Will a cigar’s rating change based on its vintage?

A: The answer is yes AND no.

Yes, the review is based on the specific cigar the reviewer is smoking at that time. it’s also why most reviewers will smoke at least two of the same cigar to see if they’re consistent back-to-back.

Look at it this way. All cigar blends are kept on file, including specifics for curing and aging. Therefore, the cigar/s should be consistent from year to year, right? At least as far at its general characteristics and flavors are concerned. For example, I have had many of the same cigars, month after month, year after year, and since I know what to expect (the rare clunker notwithstanding), I would notice if the cigar tasted significantly different. Regardless of the vintage of the tobaccos, for the most part, cigars are impressively consistent from year to year.

True, tobaccos and wine grapes have much in common in terms of their vintage harvests, etc. Plus, you may like the same cigar more or less one or two years later, which may have something to do with the year the leaves were harvested. You also have to take into account how long the cigars have been aged at the factory, then the retailer’s humidor, and your own humidor for that matter, as most cigars tend to mellow over time.

Certain outstanding harvests, very often wrapper leaf harvests, will be put aside for a future blend because of the excellence of the leaf. This is where you’ll find cigars like Macanudo Vintage 1997, or Rocky Patel Vintage 2003 Cameroon, etc. Some factories try to hold on to as much vintage leaf as possible and make the cigars in limited runs until they find a similar or even better harvest, which is then named for that year.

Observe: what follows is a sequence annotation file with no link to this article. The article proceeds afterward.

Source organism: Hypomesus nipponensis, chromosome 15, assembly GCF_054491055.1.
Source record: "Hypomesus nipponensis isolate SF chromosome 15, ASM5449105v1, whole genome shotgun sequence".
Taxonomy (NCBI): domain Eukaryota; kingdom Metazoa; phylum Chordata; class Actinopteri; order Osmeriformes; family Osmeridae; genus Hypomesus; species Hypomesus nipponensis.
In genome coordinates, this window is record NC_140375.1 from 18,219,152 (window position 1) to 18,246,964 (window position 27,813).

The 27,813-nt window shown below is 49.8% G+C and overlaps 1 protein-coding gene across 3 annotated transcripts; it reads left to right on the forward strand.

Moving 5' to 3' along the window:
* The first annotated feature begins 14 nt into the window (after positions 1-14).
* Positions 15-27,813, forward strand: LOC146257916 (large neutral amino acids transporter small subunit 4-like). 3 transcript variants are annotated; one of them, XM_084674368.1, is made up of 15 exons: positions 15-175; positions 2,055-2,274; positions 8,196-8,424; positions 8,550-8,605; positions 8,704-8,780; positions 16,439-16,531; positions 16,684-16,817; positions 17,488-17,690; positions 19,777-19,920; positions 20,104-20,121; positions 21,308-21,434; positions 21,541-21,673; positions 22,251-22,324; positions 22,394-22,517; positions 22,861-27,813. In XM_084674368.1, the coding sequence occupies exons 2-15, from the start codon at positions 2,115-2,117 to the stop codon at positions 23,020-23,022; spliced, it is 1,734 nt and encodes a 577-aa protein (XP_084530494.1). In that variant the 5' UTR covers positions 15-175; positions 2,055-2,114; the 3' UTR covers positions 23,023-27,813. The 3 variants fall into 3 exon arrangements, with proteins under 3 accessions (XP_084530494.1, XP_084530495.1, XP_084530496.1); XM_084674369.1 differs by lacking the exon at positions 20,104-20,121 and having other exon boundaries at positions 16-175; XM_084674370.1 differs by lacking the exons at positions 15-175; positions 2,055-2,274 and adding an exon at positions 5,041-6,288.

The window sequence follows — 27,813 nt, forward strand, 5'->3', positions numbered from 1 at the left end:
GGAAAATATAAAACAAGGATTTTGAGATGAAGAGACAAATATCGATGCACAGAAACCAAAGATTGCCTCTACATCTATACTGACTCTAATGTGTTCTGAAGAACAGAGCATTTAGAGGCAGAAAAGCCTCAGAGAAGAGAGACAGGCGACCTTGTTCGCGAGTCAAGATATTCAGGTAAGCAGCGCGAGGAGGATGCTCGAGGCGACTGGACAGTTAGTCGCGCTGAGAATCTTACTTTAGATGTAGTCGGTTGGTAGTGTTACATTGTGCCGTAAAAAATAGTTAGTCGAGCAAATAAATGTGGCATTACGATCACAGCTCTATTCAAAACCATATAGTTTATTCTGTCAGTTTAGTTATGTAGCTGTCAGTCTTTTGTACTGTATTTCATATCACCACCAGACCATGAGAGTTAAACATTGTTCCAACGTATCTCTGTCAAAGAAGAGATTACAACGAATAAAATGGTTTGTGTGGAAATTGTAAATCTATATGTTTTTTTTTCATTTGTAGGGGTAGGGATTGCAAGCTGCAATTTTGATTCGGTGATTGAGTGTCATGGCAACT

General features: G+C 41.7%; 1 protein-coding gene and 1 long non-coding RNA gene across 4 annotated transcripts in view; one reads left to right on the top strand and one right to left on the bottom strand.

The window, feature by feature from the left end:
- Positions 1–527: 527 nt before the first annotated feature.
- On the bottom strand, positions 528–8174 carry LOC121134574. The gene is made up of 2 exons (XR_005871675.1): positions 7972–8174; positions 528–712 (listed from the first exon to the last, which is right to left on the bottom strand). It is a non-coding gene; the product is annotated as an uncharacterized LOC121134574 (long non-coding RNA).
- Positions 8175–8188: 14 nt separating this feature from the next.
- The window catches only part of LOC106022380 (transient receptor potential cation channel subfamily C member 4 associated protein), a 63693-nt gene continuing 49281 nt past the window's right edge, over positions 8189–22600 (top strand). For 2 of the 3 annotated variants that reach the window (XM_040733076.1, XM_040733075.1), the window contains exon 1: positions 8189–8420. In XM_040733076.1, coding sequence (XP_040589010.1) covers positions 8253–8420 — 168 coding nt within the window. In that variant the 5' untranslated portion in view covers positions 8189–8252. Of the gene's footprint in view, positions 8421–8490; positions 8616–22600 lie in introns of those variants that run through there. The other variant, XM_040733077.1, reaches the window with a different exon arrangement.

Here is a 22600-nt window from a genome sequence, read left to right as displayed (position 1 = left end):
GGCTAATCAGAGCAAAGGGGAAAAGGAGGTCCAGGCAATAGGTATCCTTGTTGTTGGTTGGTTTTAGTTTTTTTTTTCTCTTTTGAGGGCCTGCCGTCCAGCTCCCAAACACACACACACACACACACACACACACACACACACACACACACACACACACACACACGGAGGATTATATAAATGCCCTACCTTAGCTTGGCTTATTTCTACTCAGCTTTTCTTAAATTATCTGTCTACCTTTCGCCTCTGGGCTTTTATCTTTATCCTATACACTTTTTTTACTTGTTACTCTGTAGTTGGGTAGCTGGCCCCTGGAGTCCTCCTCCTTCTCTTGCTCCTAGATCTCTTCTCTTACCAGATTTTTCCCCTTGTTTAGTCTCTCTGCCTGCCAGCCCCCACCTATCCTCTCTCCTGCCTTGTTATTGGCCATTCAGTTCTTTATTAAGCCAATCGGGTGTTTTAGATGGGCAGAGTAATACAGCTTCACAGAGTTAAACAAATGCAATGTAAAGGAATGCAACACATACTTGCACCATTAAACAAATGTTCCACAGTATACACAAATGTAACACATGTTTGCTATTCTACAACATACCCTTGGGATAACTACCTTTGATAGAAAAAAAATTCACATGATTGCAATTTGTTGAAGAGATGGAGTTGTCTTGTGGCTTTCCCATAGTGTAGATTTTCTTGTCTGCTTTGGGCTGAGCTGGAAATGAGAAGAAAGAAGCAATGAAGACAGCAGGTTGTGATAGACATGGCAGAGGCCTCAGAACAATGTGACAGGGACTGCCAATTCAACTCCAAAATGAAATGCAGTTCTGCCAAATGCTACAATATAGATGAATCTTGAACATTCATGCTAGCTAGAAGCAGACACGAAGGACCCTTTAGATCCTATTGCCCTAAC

Finally, the exact same cigar a year later could have different taste characteristics, which will no doubt affect its review.

Gary Korb

Gary Korb

Executive Editor at cigaradvisor.com

Gary Korb has been writing and editing content for CigarAdvisor.com since its debut in 2008. An avid cigar smoker for over 30 years, during the past 12 years he has worked on the marketing side of the premium cigar business as a Sr. Copywriter, blogger, and cigar reviewer. A graduate of the Newhouse School of Public Communications at Syracuse University, prior to his career in the cigar business, Gary worked in the music and video industry as a marketer and a publicist.

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